Table 3. Participants’ activities, clinician-patient communication, and adherence management by intervention.
Lead author (year)Participant activitiesClinician-assisted,
Clinician-patient communicationAdherence management
Bond (2010) [30]Weekly discussion group & DMa self-management diaryYes (nurse or psychologist or social worker)Instant messaging, Web-based educational discussion groupEmail and bulletin board
  • Not reported
van Bastelaar (2011) [21]HomeworkYes (psychologist)N/AbSemistandardized feedback on homework assignments (CNEc)
  • Message or email: Homework not received
Cohn (2014) [31]Homework & mood or DM self-management diaryNoN/AN/A
  • Paid for: reports, questionnaires and study completion
Nobis (2015) [32]Homework & mood diaryYes (psychologist)N/AEmail: personalized feedback on homework assignments
  • Automated daily SMSd text messaging on mobile phone: reminders or motivational
  • Email or phone call: no logging
Newby (2017) [33]HomeworkYes (psychologist or psychiatrist)Phone call: patient request or deteriorationFeedback on homework assignments (CNE)
  • Automated email: reminders or congratulation or no logging
  • Phone call: no logging

aDM: diabetes mellitus.

bNot applicable.

cCNE: channel not specified.

dSMS: short message service.

Overall, 4 interventions were distributed in modules. The amount of modules ranged from 5 to 8, and they were delivered with a minimum lapse of 5-7 days between sessions. To strengthen participants’ acquired skills, one study had an optional reinforcing module (“Booster session”) 4 weeks after finishing the intervention [32]. The nonmodular intervention comprised free access to a website with different resources for 6 months with weekly Web-based discussion groups [30].

All interventions provided lesson reinforcement activities and progress tracking; 4 used homework assignments to encourage patients to apply the learned skills in daily practice [21,31,32,34] and 2 added mood, thought, behavior, and diabetes self-management reporting [30,31].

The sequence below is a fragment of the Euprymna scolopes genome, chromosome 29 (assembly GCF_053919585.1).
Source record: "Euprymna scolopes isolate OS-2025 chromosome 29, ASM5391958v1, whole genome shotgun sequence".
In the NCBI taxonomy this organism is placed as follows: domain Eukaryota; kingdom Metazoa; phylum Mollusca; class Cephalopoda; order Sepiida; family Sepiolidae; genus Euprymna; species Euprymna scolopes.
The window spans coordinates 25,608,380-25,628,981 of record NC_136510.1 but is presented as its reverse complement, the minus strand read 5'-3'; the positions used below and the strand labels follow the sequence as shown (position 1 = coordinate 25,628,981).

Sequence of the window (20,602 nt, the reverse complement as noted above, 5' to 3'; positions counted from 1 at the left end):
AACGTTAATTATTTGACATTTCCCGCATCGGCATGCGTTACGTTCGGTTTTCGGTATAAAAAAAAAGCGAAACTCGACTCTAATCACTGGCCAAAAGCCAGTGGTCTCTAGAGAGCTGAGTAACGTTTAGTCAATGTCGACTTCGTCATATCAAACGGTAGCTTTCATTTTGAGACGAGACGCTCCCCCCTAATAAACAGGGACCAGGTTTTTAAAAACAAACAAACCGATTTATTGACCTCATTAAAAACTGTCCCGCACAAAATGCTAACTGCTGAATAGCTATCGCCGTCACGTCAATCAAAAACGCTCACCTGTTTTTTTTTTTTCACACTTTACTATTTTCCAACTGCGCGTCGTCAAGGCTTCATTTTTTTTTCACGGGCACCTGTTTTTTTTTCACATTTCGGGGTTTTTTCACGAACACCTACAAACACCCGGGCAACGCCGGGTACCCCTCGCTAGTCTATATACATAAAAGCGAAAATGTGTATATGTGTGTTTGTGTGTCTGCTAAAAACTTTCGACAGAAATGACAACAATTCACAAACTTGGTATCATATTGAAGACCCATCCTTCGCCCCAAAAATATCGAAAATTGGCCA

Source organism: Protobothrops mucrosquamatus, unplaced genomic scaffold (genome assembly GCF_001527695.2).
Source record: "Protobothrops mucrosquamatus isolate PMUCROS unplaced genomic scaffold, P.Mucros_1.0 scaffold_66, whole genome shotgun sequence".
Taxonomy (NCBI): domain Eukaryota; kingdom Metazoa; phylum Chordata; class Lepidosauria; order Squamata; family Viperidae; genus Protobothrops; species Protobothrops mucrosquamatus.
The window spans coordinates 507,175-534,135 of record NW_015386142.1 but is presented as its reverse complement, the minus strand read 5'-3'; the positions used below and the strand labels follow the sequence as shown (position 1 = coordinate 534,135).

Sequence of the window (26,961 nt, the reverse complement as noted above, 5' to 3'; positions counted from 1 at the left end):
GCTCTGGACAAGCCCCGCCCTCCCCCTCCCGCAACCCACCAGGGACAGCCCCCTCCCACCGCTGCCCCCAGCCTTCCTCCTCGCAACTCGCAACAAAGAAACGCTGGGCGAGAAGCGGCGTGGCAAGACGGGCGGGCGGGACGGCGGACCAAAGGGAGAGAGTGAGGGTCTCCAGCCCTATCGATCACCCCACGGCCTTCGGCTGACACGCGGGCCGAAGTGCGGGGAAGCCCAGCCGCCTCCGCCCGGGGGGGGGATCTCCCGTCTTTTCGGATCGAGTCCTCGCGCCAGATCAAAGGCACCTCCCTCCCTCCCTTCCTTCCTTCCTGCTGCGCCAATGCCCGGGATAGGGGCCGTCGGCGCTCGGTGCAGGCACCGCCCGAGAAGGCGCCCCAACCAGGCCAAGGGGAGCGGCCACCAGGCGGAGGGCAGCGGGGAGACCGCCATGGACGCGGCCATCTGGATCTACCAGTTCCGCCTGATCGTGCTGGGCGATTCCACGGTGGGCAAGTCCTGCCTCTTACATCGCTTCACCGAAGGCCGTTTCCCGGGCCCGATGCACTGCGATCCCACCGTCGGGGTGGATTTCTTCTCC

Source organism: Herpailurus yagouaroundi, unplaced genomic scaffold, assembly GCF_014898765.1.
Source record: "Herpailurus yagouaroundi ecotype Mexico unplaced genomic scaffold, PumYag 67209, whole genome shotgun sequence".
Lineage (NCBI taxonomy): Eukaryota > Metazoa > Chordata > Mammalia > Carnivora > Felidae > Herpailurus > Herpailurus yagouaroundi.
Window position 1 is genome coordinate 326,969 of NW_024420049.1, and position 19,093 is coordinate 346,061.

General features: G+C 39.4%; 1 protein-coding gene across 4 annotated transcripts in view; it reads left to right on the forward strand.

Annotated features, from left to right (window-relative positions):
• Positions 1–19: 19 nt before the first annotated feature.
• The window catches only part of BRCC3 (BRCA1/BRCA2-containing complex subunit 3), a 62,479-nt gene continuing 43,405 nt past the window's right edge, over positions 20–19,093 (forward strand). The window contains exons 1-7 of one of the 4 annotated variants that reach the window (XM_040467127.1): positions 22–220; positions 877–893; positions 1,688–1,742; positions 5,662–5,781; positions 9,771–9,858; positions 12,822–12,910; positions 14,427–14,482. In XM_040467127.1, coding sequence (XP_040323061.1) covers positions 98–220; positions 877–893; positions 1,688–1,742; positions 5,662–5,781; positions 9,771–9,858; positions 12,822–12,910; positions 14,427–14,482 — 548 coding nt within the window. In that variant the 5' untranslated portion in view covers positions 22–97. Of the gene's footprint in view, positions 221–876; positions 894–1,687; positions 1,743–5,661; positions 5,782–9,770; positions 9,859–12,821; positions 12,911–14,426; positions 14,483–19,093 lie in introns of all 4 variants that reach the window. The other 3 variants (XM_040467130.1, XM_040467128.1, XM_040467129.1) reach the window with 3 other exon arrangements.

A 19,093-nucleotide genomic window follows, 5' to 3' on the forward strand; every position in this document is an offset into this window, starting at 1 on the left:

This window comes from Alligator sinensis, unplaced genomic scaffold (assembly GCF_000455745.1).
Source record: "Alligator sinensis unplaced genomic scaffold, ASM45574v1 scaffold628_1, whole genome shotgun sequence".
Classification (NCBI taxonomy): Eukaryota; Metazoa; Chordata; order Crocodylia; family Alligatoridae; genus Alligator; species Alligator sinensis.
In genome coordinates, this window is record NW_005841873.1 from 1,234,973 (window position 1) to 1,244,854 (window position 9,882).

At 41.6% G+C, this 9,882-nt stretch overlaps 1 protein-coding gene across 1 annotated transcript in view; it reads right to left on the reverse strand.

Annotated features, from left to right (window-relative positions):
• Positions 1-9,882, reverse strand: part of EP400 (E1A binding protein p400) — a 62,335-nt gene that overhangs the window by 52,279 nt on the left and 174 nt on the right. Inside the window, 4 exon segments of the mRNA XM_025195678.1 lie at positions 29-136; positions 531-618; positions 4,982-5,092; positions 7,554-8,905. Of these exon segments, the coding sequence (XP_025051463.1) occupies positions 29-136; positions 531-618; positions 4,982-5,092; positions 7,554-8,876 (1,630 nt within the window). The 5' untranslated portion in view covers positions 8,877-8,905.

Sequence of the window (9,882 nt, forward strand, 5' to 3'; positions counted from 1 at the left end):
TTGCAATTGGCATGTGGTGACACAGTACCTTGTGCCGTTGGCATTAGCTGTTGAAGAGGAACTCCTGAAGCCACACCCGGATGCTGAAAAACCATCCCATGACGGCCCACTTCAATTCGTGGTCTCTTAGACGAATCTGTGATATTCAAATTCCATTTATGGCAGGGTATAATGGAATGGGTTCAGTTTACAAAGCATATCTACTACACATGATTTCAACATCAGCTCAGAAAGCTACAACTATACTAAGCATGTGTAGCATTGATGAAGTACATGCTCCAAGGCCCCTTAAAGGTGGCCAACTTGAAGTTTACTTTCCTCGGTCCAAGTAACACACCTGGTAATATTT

From Clinician

The identified interventions had important differences concerning therapist support, ranging from none [31] to highly individualized email or phone contact [32]. Bond et al [30] added a weekly discussion group delivered by a Web-based communication forum using MSN Messenger. See Table 3 for therapist support by intervention. Only one study reported clinician time spent per participant; Newby et al [33] reported that the clinician spent, on average, 27 minutes per participant for email and telephone contact over the course of the intervention.

From Peers

Only Bond et al’s [30] intervention included contact with peers. This contact was both synchronous and asynchronous by instant short message service (SMS) text messaging and email. Interactions were participant-generated and not moderated by any study personnel.

Adherence Management

Two interventions incorporated automated emails or mobile SMS text messaging (integrating mobile phone support) with reminders, motivational statements, and congratulations for finishing a module [32,33]. Three addressed no logging into the website or no homework received by email (mainly standardized) or phone call [21,32,34]. Cohn et al’s [31] intervention used payment as a motivation strategy; they paid US $1 for each daily report completed, US $20 for completing final questionnaires and the phone interview, and US $20 if participants completed the study within 75 days with reports on at least 75% of all days. See Table 3 for adherence management by intervention.

Main Results and Comparisons with Previous Work

This review aimed to identify Web-based interventions for depression in individuals with diabetes and to discuss these studies’ procedures and findings in light of evidence drawn from a wider range of interventions for depression and diabetes. Overall, 5 studies met the inclusion criteria.

Studies’ Characteristics